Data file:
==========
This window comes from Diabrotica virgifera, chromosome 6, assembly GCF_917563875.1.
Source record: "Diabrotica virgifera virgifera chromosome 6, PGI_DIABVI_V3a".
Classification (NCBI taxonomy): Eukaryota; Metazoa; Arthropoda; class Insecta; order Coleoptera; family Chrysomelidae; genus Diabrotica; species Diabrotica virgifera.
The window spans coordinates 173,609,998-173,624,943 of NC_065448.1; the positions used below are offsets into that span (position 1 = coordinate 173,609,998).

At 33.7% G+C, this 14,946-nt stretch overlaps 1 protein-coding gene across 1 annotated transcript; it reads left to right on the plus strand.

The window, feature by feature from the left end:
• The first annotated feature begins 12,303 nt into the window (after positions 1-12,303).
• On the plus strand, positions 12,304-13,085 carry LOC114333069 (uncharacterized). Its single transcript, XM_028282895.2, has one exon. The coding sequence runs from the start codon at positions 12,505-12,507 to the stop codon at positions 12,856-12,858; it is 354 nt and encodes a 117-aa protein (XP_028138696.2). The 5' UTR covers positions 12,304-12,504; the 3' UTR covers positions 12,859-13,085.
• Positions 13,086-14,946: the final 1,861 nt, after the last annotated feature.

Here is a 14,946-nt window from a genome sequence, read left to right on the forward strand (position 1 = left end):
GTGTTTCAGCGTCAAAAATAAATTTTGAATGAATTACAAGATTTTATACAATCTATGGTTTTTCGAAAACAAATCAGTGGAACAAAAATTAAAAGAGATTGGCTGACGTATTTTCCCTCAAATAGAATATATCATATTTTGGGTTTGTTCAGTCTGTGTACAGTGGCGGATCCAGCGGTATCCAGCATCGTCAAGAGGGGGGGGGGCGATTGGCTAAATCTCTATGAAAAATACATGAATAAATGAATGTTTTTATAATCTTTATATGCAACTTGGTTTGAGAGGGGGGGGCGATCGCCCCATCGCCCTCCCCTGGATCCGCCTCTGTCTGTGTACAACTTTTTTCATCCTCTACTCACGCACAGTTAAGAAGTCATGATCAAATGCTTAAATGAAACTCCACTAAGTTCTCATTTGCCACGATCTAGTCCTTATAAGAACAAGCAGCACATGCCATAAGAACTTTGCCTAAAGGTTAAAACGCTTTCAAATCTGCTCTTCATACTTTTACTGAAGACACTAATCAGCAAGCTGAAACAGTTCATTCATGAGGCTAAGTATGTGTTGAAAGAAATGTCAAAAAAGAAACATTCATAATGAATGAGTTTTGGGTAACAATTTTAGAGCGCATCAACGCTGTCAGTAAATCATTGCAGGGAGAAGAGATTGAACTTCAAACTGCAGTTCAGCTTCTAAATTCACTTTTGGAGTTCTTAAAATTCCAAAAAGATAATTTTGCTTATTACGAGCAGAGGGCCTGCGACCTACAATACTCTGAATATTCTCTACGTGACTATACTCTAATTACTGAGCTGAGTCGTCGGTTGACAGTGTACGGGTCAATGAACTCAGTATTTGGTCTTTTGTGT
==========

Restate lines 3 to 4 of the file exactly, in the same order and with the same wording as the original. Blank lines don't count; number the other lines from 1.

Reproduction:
Classification (NCBI taxonomy): Eukaryota; Metazoa; Arthropoda; class Insecta; order Coleoptera; family Chrysomelidae; genus Diabrotica; species Diabrotica virgifera.
The window spans coordinates 173,609,998-173,624,943 of NC_065448.1; the positions used below are offsets into that span (position 1 = coordinate 173,609,998).